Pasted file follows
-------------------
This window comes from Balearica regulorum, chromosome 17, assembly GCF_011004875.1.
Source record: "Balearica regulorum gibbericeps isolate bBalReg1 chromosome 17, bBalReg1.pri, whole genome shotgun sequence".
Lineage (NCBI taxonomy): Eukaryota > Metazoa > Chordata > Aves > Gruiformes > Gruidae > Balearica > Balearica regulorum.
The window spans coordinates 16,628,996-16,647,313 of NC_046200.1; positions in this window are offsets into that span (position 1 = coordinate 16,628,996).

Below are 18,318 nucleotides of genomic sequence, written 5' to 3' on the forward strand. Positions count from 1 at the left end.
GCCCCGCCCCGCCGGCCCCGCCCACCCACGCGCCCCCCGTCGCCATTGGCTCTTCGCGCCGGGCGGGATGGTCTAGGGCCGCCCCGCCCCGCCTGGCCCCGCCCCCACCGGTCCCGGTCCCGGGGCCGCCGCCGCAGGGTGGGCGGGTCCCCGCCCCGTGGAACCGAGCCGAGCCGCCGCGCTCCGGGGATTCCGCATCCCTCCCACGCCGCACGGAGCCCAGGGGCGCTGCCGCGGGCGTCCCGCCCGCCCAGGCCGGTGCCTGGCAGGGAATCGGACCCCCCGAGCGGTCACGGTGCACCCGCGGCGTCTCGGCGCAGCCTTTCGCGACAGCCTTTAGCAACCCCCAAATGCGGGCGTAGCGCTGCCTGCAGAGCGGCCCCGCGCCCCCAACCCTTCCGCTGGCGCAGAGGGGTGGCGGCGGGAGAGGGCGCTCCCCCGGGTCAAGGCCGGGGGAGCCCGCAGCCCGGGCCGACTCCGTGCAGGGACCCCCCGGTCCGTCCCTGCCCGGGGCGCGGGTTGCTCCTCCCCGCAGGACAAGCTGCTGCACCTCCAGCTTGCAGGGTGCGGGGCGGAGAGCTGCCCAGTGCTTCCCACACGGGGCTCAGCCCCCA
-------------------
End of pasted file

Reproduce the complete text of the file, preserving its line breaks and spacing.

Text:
This window comes from Balearica regulorum, chromosome 17, assembly GCF_011004875.1.
Source record: "Balearica regulorum gibbericeps isolate bBalReg1 chromosome 17, bBalReg1.pri, whole genome shotgun sequence".
Lineage (NCBI taxonomy): Eukaryota > Metazoa > Chordata > Aves > Gruiformes > Gruidae > Balearica > Balearica regulorum.
The window spans coordinates 16,628,996-16,647,313 of NC_046200.1; positions in this window are offsets into that span (position 1 = coordinate 16,628,996).

Below are 18,318 nucleotides of genomic sequence, written 5' to 3' on the forward strand. Positions count from 1 at the left end.
GCCCCGCCCCGCCGGCCCCGCCCACCCACGCGCCCCCCGTCGCCATTGGCTCTTCGCGCCGGGCGGGATGGTCTAGGGCCGCCCCGCCCCGCCTGGCCCCGCCCCCACCGGTCCCGGTCCCGGGGCCGCCGCCGCAGGGTGGGCGGGTCCCCGCCCCGTGGAACCGAGCCGAGCCGCCGCGCTCCGGGGATTCCGCATCCCTCCCACGCCGCACGGAGCCCAGGGGCGCTGCCGCGGGCGTCCCGCCCGCCCAGGCCGGTGCCTGGCAGGGAATCGGACCCCCCGAGCGGTCACGGTGCACCCGCGGCGTCTCGGCGCAGCCTTTCGCGACAGCCTTTAGCAACCCCCAAATGCGGGCGTAGCGCTGCCTGCAGAGCGGCCCCGCGCCCCCAACCCTTCCGCTGGCGCAGAGGGGTGGCGGCGGGAGAGGGCGCTCCCCCGGGTCAAGGCCGGGGGAGCCCGCAGCCCGGGCCGACTCCGTGCAGGGACCCCCCGGTCCGTCCCTGCCCGGGGCGCGGGTTGCTCCTCCCCGCAGGACAAGCTGCTGCACCTCCAGCTTGCAGGGTGCGGGGCGGAGAGCTGCCCAGTGCTTCCCACACGGGGCTCAGCCCCCA